Insulin resistance in itself can cause huge problems. Let me just mention an example. One of them is called PCOS, or polycystic ovary or ovarian syndrome. That's becoming a huge problem in the female population in terms of reduced fertility, inability to conceive and inability to sustain a pregnancy. That's a direct implication of insulin resistance. So, we're not just talking diabetes here; we're talking much broader, more debilitating conditions of life, if you will.
Tom: We're here to talk about something that you're working on, which is an alternative to insulin that you have in development now. Can you tell us about this?
Ronan: Sure. This is, I guess, the culmination of about 12 years of work in our labs here at Alltech. This started off as a plant-based or a botanical-based compound we found which was able to increase energy production in cells, or seemingly increase energy production in cells. Actually, it turned out to be that it improved energy consumption. So we've been studying this for quite some time, and we actually have made a lot of variance of this particular compound. We isolated it. We synthesized it. We made variations on a theme, as it were. Today, we have a compound, which we call Compound 43 — obviously a very imaginative name, the number 43, the variation of the compound which we developed. So, Compound 43 has got a very unique ability in being able to bind to insulin receptors and activate that receptor in the absence of insulin.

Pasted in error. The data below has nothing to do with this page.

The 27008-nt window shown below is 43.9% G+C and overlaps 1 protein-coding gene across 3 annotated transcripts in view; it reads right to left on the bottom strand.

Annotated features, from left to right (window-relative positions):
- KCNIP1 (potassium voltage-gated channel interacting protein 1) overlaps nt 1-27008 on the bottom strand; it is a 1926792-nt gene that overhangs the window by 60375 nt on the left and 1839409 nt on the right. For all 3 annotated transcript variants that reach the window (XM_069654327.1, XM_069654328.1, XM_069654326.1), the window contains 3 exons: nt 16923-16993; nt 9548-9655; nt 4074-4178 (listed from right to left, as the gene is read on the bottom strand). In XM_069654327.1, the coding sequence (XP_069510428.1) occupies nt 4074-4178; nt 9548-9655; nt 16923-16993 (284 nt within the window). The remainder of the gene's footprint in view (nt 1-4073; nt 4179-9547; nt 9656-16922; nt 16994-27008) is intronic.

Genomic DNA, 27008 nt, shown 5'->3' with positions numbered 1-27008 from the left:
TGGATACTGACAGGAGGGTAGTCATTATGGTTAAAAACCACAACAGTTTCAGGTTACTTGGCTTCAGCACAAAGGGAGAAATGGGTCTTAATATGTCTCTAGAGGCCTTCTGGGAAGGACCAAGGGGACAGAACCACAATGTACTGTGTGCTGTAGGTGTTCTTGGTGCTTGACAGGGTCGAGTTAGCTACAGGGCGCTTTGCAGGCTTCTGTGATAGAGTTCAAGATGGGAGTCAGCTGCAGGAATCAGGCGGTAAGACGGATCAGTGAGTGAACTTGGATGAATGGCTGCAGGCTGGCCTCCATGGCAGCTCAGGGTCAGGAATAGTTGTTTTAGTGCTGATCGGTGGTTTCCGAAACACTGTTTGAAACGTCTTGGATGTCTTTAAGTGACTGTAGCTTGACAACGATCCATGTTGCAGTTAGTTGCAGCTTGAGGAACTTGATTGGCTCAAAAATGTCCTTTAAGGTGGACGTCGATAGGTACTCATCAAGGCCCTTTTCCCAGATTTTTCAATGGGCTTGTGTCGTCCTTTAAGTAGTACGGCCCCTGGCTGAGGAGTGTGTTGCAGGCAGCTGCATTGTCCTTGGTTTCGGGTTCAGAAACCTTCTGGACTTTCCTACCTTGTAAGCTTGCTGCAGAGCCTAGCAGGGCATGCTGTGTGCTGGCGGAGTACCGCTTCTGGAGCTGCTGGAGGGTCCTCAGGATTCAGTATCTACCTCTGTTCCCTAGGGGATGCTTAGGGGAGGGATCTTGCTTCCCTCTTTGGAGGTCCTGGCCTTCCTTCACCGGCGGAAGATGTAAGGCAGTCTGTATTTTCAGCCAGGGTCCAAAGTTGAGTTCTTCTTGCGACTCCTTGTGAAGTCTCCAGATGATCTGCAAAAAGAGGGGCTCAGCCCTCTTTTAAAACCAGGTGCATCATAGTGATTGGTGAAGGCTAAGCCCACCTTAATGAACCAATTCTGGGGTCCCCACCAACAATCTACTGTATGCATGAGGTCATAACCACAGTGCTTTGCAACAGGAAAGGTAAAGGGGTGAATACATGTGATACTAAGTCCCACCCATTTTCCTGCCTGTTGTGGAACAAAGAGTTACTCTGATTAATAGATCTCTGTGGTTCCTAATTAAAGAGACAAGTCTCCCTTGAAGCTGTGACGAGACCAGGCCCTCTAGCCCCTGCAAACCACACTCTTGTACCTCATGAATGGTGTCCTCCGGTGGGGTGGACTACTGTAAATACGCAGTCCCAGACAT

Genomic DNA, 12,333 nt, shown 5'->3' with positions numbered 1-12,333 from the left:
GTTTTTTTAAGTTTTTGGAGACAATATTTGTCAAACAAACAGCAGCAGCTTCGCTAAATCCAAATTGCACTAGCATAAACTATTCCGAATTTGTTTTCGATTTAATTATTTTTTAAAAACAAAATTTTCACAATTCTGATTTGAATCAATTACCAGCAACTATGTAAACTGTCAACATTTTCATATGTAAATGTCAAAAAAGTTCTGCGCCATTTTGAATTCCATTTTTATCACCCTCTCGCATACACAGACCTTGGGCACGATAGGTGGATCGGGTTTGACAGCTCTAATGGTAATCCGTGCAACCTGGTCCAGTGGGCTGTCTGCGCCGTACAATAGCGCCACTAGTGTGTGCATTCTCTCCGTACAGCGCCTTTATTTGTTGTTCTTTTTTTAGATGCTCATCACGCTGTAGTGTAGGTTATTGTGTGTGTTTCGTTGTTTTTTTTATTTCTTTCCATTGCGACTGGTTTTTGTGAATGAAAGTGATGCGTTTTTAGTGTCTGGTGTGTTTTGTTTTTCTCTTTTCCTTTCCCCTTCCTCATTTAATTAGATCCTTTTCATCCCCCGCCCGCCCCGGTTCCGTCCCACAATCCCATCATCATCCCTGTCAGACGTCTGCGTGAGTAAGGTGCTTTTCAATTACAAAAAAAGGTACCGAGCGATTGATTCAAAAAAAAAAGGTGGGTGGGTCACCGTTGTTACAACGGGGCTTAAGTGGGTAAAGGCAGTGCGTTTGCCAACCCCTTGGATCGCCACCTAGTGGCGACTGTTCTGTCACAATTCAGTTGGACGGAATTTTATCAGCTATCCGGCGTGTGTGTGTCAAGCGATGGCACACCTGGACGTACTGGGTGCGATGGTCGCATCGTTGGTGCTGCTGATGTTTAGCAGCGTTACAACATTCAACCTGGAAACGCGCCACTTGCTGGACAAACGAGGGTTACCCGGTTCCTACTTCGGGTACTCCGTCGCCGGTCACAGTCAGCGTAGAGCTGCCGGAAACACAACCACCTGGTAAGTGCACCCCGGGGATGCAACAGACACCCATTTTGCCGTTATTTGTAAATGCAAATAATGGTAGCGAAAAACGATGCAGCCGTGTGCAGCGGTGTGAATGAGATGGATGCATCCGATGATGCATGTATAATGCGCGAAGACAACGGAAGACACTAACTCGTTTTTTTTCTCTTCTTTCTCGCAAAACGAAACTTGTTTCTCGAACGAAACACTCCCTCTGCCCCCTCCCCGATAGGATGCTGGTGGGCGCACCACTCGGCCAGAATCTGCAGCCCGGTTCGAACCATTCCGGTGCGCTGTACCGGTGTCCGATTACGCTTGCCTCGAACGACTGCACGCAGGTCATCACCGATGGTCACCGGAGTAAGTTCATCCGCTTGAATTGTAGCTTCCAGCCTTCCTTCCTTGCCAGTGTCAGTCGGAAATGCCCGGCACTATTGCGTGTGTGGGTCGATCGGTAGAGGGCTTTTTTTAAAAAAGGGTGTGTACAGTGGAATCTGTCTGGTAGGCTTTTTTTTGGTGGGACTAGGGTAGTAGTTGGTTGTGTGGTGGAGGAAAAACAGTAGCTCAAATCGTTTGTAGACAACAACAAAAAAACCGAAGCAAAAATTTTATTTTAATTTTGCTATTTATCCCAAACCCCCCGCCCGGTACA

In effect, if you want to view the action of insulin on a cell as a lock and key mechanism, imagine that insulin is the key. It fits into a lock, which we shall call the insulin receptor. When both lock and key are working correctly and the mechanism is turned appropriately, that opens a glucose channel and allows glucose to enter the cell and be used properly.
Tom: Let me make sure I understand up to this point. The compound that you're working on replaces that key.
Ronan: It replaces the key. It can activate the lock even when the lock is broken, because in Type 1 diabetes, you're missing the key. In Type 2, there's something wrong with the lock mechanism; it doesn't work properly, or not at all, in some cases. But what this compound does is it binds to the insulin receptor (i.e., the lock) and can open it.
Tom: So, it's doing the work of the insulin.
Ronan: It's doing the work of the insulin. What we have, in effect, is an insulin replacement. It doesn't bind to the insulin receptor in the same place as insulin. It binds at different locations. Its purpose, simply, or what it does, is it brings the two arms of the insulin receptor together, and once they join together, it activates the insulin cascade inside the cell, which then allows that glucose door to open and allow glucose in.
Now, it's not a runaway reaction, by any means. It does stop, so there is a finite half-life of this compound, which we've determined to be about eight to ten hours. It doesn't crash the blood glucose. It takes it down, but it doesn't bottom it out at a dangerous level.
Tom: Now, as I understand it, this would be administered orally as opposed to a shot.